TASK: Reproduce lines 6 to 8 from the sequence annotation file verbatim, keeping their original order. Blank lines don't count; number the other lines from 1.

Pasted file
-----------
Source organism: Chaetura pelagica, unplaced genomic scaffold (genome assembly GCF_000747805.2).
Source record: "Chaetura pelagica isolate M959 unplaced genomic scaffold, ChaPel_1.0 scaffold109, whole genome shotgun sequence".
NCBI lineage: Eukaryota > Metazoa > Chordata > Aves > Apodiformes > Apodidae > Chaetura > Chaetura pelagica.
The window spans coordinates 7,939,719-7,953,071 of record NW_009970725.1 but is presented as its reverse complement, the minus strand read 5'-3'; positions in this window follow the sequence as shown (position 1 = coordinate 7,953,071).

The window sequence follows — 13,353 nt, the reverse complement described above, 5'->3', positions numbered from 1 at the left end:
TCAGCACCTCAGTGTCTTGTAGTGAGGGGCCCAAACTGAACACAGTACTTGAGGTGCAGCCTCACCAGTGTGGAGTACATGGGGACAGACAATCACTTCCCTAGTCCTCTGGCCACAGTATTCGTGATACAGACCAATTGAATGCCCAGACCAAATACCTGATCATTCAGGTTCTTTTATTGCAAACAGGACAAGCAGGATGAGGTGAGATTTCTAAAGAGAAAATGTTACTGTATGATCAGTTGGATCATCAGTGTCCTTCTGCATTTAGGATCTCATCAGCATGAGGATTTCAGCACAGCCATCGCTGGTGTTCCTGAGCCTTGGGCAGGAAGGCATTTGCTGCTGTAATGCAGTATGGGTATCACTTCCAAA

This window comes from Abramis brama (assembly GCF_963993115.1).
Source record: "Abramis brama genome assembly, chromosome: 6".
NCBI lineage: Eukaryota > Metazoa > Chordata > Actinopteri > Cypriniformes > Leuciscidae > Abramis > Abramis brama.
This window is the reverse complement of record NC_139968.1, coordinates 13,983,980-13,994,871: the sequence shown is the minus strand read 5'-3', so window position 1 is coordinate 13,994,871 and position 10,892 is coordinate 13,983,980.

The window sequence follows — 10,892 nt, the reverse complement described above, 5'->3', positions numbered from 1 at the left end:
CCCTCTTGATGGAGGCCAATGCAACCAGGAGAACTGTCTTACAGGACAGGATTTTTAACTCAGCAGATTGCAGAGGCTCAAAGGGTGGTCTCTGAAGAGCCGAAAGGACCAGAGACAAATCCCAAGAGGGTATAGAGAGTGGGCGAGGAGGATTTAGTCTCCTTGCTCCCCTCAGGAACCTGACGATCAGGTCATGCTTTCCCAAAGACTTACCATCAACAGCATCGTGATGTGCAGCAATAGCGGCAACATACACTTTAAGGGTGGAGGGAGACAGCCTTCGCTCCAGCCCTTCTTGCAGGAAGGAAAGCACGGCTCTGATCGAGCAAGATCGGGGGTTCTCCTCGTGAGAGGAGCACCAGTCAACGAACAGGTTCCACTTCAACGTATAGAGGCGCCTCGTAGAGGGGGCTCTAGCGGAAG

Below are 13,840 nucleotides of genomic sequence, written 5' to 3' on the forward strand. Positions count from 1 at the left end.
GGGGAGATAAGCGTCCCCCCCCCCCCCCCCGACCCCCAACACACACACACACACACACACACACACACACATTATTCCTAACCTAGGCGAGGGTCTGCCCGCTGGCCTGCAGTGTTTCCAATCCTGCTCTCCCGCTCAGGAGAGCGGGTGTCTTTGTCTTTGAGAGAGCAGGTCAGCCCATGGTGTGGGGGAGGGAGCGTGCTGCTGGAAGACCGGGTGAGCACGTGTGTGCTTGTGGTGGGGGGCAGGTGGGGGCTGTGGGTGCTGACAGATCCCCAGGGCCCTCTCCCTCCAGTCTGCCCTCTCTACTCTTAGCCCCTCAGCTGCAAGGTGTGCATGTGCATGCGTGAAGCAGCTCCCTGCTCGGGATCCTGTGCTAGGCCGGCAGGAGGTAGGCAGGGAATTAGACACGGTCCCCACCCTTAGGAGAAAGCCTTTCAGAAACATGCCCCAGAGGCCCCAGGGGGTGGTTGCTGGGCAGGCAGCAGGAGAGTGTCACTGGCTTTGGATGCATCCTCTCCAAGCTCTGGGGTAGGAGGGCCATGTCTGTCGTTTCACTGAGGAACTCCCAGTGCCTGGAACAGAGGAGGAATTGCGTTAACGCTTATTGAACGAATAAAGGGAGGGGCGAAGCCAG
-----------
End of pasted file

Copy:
TCAGCACCTCAGTGTCTTGTAGTGAGGGGCCCAAACTGAACACAGTACTTGAGGTGCAGCCTCACCAGTGTGGAGTACATGGGGACAGACAATCACTTCCCTAGTCCTCTGGCCACAGTATTCGTGATACAGACCAATTGAATGCCCAGACCAAATACCTGATCATTCAGGTTCTTTTATTGCAAACAGGACAAGCAGGATGAGGTGAGATTTCTAAAGAGAAAATGTTACTGTATGATCAGTTGGATCATCAGTGTCCTTCTGCATTTAGGATCTCATCAGCATGAGGATTTCAGCACAGCCATCGCTGGTGTTCCTGAGCCTTGGGCAGGAAGGCATTTGCTGCTGTAATGCAGTATGGGTATCACTTCCAAA

This window comes from Abramis brama (assembly GCF_963993115.1).
Source record: "Abramis brama genome assembly, chromosome: 6".